Commentary: Kings win series for the ages
CHICAGO — Words failed them Sunday, but their faith in one another never wavered.
The Los Angeles Kings, capable of so much this spring, were unable to describe the exhilaration they felt after completing the most stunning in a series of remarkable comebacks, too dazed to sum up how they battled the defending Stanley Cup champion Chicago Blackhawks through seven splendid games, until Alec Martinez’s overtime goal eluded Corey Crawford and sent Drew Doughty into a screaming, glass-banging frenzy and sent his teammates pouring off the bench in front of a deflated crowd at the United Center.
“It’s kind of hard to put everything into words right now,” center Anze Kopitar said after the 5-4 victory that launched the Kings to their second Stanley Cup Final appearance in three seasons.
“Deep down we definitely felt we could do this. Coming from behind the whole game, and being in a loud rink, obviously they were playing good. To make it happen I think shows the character we have in this room. And that really is priceless.”
This series defies description, really.
It took seven dramatic games played at a breathless pace and high skill level for the Kings to unseat the Blackhawks, who last season had unseated the Kings as champions.
There were countless examples of individual brilliance and as many displays of the grunt work of shot-blocking, penalty killing and the many little things that can make so big a difference when two teams are so closely matched.
“That was an amazing series. It really was,” Doughty said. “It’s even better that we won it, obviously. That was just a hard-fought, hard-fought battle. It felt like both teams played pretty honest.
“There wasn’t guys diving, there wasn’t guys cheating. It was just an honest series where there were battles in the corners. There were a lot of goals. Everything. There was everything in this series.”
For the Kings, it’s everything and a matchup against the New York Rangers beginning Wednesday at Staples Center.
“We’ve been saying it all along,” Doughty said. “That feeling we had when we won that first Cup was the best feeling of anyone’s lives.
“We just want to have that feeling again and we’re going to do whatever it takes.”
The Kings, the NHL’s top defensive team during the regular season, were forced into run-and-gun games by the Blackhawks more often than they wanted.
Yet, the Kings found a way to erase Chicago’s leads of 2-0, 3-2 and 4-3 Sunday by tapping the same mental toughness they’ve relied on since they began this postseason journey by losing their first three games to San Jose.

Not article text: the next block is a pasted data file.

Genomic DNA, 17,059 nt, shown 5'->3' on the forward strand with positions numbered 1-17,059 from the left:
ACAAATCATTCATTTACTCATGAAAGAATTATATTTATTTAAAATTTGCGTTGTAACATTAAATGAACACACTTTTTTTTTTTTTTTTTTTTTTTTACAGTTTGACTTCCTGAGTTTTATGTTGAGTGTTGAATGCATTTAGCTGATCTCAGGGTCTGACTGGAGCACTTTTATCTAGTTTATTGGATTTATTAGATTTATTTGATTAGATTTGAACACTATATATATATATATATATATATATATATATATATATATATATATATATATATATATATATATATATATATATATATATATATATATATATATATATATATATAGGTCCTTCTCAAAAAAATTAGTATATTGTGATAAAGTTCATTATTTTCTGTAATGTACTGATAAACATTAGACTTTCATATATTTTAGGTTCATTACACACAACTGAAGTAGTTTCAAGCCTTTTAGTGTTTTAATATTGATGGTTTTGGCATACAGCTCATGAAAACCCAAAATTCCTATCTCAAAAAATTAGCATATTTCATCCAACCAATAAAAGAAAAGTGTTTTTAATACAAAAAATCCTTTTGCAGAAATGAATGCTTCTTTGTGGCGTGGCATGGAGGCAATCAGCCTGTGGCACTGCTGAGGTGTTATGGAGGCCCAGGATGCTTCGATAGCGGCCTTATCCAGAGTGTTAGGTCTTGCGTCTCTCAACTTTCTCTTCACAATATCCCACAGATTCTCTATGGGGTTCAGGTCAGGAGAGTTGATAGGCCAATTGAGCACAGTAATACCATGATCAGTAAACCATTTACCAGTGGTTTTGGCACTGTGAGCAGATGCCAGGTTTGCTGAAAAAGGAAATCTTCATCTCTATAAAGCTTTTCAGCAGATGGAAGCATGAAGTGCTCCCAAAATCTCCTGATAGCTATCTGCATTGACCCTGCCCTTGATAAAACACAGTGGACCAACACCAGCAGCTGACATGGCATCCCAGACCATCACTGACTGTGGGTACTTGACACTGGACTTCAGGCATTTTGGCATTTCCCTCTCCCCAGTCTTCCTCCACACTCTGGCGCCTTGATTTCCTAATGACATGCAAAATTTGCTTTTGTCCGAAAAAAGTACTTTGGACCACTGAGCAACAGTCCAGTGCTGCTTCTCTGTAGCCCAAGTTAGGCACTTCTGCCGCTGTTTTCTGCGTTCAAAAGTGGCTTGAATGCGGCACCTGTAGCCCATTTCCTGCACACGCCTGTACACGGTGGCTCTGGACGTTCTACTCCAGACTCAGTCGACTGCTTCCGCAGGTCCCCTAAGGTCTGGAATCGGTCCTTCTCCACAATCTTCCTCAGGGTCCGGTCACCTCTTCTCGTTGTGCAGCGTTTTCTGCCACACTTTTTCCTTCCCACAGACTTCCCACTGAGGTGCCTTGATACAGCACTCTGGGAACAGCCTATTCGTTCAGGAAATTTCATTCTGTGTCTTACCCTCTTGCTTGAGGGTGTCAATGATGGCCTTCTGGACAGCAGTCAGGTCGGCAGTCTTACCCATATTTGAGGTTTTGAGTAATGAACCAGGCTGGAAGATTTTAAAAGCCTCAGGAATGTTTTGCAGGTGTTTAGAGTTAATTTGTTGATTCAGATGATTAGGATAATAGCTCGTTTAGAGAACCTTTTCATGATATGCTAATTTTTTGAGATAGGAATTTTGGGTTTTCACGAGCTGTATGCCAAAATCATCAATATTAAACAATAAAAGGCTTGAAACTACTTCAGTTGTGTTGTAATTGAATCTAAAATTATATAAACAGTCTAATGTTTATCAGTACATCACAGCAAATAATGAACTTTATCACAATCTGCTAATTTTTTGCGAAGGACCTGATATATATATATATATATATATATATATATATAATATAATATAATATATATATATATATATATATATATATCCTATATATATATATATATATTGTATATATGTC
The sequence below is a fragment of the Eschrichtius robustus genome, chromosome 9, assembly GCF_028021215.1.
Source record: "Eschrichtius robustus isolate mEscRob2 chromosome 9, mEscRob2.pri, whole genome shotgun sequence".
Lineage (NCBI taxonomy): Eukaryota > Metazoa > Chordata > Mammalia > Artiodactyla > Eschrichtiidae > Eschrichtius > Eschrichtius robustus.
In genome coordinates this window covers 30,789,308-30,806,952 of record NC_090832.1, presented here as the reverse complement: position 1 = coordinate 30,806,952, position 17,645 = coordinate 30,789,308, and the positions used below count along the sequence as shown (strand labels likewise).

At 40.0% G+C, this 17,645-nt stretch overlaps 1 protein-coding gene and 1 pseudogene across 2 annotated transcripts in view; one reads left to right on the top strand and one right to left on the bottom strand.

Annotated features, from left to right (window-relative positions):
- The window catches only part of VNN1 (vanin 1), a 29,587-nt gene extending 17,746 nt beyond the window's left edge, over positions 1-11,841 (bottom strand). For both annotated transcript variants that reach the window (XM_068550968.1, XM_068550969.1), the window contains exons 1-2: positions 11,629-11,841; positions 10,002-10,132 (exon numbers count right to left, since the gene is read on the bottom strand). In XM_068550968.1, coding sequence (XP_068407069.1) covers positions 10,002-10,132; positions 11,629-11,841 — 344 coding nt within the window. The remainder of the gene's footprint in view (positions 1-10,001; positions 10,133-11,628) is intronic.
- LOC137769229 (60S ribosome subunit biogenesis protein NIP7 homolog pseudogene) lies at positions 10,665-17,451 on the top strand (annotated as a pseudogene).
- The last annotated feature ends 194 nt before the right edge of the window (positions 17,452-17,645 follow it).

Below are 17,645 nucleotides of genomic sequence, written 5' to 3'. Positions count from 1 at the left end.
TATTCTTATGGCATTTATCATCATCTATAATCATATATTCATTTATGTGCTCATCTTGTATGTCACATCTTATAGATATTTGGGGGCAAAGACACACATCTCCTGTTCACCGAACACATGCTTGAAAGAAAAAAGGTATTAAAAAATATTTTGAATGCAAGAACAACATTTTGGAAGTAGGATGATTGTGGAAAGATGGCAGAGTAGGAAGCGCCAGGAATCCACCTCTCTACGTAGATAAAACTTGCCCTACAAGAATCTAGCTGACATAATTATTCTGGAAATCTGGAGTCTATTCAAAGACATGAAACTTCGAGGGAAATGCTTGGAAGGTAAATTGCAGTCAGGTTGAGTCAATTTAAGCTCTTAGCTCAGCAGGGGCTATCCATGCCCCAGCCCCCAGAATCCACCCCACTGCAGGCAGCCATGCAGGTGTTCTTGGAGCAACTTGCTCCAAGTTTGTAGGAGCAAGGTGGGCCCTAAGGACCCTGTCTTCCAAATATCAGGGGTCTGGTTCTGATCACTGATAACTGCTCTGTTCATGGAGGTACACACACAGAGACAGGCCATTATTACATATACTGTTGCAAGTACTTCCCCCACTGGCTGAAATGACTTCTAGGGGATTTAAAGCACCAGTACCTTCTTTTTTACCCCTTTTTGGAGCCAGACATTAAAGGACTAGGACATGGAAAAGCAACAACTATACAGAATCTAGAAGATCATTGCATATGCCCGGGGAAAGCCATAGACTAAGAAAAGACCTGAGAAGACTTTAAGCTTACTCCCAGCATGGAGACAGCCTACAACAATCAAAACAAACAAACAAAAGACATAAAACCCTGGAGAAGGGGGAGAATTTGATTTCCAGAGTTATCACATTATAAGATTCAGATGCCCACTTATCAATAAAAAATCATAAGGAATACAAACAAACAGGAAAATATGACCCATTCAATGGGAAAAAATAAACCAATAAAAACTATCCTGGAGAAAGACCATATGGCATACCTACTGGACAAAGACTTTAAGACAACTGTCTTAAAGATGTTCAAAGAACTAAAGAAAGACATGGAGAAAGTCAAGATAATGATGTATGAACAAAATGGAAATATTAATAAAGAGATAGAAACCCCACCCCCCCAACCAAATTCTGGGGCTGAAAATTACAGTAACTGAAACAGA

Their grins said more than they could ever put into words Sunday, as they avoided elimination for the seventh time this spring and became the first NHL team ever to win three seven-game series to reach the Cup Final.
“You look back over the six, seven years this group has been together, we have a lot of things like that, that we’ve done and we were able to accomplish together,” said goaltender Jonathan Quick, who was far from his best in the first two periods but put up a forbidding front in stopping 18 shots in the third period and overtime.
“It’s a great group to be part of. I feel very fortunate to be with these guys. Obviously our journey’s not done yet, so we have a lot of work here coming up.
“New York’s an awesome team. They beat a few great teams to get here, so they’re battle-tested as well. We’ve got a lot to get ready for.”
The Rangers will have a lot to prepare for, too.
The Kings had to adjust to losing defensemen Willie Mitchell and Robyn Regehr to injuries but were able to plug in Jeff Schultz until Mitchell returned.
Coach Darryl Sutter scrambled his lines to have young wingers Tanner Pearson and Tyler Toffoli flank veteran center Jeff Carter, a line that carried the team at times against Chicago.
Matt Greene and Martinez, who had struggled to contain the speedy Blackhawks and had their playing time reduced, were big factors on Sunday.
Most of all, the Kings persevered to win their third Game 7 on the road, after missing two chances to clinch — including one at home on Friday.
“We definitely don’t make it easier on ourselves, that’s for sure,” Kopitar said as he sat beneath a T-shirt that certified the Kings as West champions.
The tougher the fight, the more rewarding it is. Kopitar and his teammates couldn’t put that into words, but their resilience shouted it out to the world for them.